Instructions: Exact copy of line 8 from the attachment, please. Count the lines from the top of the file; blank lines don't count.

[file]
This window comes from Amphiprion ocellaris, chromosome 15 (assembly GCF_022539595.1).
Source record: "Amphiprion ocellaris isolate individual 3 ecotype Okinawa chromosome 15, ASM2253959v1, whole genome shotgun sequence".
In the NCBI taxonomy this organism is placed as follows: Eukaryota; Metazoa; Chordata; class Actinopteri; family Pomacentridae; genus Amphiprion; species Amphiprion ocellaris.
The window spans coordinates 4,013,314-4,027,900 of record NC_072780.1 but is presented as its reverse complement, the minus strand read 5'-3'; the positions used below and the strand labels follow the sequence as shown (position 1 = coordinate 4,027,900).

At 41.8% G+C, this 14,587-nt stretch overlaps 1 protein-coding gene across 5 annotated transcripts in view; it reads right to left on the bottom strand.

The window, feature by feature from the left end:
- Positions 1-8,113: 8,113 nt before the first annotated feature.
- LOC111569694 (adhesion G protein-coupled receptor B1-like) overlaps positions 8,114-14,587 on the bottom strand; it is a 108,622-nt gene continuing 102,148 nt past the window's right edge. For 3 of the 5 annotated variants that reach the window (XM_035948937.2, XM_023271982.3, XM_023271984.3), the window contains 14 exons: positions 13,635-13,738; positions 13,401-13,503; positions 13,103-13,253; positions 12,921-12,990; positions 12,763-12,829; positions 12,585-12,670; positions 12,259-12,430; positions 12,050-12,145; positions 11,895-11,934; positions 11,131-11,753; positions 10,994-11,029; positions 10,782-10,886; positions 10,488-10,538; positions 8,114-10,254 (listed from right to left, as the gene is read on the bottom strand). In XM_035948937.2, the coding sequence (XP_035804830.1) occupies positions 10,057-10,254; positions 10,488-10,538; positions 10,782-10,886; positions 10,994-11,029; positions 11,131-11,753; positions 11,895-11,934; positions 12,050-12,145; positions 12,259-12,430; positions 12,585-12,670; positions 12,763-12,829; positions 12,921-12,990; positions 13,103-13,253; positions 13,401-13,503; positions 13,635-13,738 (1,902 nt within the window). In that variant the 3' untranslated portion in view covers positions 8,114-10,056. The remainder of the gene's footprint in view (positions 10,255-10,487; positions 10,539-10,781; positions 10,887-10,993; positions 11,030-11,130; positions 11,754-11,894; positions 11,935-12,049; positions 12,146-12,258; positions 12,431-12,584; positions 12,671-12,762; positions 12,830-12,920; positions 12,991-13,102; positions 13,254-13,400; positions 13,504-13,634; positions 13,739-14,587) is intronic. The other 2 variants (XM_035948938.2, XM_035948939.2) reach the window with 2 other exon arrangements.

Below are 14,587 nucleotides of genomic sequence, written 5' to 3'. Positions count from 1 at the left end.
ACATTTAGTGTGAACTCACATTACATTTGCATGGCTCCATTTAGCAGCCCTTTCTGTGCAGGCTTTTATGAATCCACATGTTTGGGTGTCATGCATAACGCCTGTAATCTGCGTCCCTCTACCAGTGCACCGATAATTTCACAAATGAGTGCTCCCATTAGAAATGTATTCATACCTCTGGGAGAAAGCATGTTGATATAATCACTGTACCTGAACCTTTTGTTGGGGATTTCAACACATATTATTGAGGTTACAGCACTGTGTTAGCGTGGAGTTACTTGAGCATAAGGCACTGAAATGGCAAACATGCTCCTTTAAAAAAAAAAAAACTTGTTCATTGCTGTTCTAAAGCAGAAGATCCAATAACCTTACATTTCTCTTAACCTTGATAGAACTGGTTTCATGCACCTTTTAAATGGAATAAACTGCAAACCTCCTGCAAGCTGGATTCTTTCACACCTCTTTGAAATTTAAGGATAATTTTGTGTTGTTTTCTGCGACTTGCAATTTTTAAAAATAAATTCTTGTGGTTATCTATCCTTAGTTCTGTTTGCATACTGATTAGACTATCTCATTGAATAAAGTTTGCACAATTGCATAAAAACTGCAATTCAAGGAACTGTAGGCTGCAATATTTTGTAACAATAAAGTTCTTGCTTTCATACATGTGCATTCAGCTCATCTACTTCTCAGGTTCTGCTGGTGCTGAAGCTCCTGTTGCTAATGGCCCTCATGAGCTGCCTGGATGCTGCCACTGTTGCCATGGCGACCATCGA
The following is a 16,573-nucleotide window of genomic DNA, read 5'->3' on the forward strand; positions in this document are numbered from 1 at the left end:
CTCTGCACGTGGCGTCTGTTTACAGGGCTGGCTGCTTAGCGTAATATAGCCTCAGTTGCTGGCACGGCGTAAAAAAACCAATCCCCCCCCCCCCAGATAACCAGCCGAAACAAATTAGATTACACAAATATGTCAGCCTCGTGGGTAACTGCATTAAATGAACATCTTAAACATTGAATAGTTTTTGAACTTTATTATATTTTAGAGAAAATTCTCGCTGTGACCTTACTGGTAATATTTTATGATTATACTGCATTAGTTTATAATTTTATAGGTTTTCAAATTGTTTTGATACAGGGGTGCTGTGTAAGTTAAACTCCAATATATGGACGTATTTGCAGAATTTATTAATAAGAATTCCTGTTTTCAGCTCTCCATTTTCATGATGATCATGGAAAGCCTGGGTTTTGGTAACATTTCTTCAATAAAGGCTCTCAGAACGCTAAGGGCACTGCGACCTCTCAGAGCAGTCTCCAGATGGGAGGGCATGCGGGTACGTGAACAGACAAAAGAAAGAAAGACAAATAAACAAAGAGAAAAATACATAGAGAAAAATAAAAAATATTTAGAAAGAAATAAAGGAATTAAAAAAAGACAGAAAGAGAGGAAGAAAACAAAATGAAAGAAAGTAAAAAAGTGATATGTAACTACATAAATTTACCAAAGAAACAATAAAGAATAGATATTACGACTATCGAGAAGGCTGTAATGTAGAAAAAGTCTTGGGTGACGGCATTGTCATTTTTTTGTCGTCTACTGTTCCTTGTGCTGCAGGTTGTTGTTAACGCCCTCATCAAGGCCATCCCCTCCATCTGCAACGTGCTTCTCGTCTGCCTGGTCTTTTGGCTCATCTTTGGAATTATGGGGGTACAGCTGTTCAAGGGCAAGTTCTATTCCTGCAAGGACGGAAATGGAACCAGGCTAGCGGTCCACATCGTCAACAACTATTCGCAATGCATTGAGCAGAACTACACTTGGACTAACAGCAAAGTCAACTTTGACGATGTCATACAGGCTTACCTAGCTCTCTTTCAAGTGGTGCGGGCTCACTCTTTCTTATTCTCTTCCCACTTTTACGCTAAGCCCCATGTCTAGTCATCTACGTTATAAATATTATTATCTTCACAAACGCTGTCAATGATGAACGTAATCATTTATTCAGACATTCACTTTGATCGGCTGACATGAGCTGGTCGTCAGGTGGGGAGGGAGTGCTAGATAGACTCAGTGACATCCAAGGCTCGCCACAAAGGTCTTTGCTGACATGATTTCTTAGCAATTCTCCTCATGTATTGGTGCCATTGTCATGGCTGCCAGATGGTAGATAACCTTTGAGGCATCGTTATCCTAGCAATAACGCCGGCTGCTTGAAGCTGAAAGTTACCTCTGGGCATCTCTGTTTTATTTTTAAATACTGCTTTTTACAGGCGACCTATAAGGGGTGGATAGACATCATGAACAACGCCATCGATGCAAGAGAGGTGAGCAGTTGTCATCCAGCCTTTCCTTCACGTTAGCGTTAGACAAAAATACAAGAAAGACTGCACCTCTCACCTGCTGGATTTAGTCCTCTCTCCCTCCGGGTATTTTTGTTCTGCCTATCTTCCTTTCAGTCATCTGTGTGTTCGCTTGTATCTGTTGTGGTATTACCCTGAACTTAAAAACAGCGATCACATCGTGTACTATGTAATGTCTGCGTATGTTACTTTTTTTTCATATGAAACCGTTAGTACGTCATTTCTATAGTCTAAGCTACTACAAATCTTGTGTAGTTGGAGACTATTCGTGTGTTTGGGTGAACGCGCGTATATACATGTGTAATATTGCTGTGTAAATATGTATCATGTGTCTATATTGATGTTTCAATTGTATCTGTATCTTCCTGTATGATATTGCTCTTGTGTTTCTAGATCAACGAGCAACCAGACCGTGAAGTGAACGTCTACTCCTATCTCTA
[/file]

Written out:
- LOC111569694 (adhesion G protein-coupled receptor B1-like) overlaps positions 8,114-14,587 on the bottom strand; it is a 108,622-nt gene continuing 102,148 nt past the window's right edge. For 3 of the 5 annotated variants that reach the window (XM_035948937.2, XM_023271982.3, XM_023271984.3), the window contains 14 exons: positions 13,635-13,738; positions 13,401-13,503; positions 13,103-13,253; positions 12,921-12,990; positions 12,763-12,829; positions 12,585-12,670; positions 12,259-12,430; positions 12,050-12,145; positions 11,895-11,934; positions 11,131-11,753; positions 10,994-11,029; positions 10,782-10,886; positions 10,488-10,538; positions 8,114-10,254 (listed from right to left, as the gene is read on the bottom strand). In XM_035948937.2, the coding sequence (XP_035804830.1) occupies positions 10,057-10,254; positions 10,488-10,538; positions 10,782-10,886; positions 10,994-11,029; positions 11,131-11,753; positions 11,895-11,934; positions 12,050-12,145; positions 12,259-12,430; positions 12,585-12,670; positions 12,763-12,829; positions 12,921-12,990; positions 13,103-13,253; positions 13,401-13,503; positions 13,635-13,738 (1,902 nt within the window). In that variant the 3' untranslated portion in view covers positions 8,114-10,056. The remainder of the gene's footprint in view (positions 10,255-10,487; positions 10,539-10,781; positions 10,887-10,993; positions 11,030-11,130; positions 11,754-11,894; positions 11,935-12,049; positions 12,146-12,258; positions 12,431-12,584; positions 12,671-12,762; positions 12,830-12,920; positions 12,991-13,102; positions 13,254-13,400; positions 13,504-13,634; positions 13,739-14,587) is intronic. The other 2 variants (XM_035948938.2, XM_035948939.2) reach the window with 2 other exon arrangements.